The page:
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silvery salamander

silvery salamander Biotype LJJ (formerly Ambystoma platineum) [state endangered]
Photo © Lance Merry

Features and Behaviors

The silvery salamander averages four to six inches in length. The body is brown, gray or blue-black. Blue flecks may be present on the lower body.

The silvery salamander may be found as a native population in Vermilion County (east central Illinois) and an introduced population in Cook County. The native colony in Vermilion County lives in a wooded upland and an adjacent ravine. Breeding occurs in a nearby vernal pool that dries out in mid-to-late summer or earlier. The silvery salamander spends most of the time underground except for a short period when mating occurs. This salamander is an all female, triploid species containing two sets of chromosomes derived from the Jefferson salamander and one from the blue-spotted salamander. To activate egg development, the female mates with a male of a different species (small-mouthed salamander), but the sperm makes no genetic contribution to the offspring. Eggs are deposited in water and attached to vegetation. Young salamanders transform into the adult, land-based form in summer. This animal eats invertebrates.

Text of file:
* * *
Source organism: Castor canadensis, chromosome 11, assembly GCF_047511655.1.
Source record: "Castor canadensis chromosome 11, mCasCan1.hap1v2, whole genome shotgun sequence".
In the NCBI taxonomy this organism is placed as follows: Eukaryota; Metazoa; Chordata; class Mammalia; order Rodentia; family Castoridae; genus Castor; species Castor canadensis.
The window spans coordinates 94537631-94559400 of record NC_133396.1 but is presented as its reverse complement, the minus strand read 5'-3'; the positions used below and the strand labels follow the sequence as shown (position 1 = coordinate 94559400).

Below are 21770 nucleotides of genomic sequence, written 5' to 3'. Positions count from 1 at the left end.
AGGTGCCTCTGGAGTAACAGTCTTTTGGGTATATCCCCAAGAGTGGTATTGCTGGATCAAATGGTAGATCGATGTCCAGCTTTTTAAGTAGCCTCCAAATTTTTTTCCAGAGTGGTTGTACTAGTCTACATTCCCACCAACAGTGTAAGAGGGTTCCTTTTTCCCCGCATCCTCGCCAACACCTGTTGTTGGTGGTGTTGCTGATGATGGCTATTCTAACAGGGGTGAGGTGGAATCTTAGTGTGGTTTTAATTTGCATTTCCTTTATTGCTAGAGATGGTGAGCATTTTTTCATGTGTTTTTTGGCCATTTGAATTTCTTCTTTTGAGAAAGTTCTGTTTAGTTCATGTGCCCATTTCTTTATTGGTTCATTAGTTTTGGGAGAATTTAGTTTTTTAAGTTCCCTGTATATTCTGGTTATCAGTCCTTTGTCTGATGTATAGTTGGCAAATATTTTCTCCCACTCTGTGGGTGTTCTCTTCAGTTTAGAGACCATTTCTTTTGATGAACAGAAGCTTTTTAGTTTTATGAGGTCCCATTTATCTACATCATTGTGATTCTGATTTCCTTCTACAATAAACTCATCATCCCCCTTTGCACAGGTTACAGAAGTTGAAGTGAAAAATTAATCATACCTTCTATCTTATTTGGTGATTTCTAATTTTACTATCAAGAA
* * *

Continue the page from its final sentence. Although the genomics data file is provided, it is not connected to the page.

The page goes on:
Illinois Range


​Kingdom: Animalia
Phylum: Chordata
Class: Amphibia
Order: Caudata
Family: Ambystomatidae

Illinois Status: state endangered, native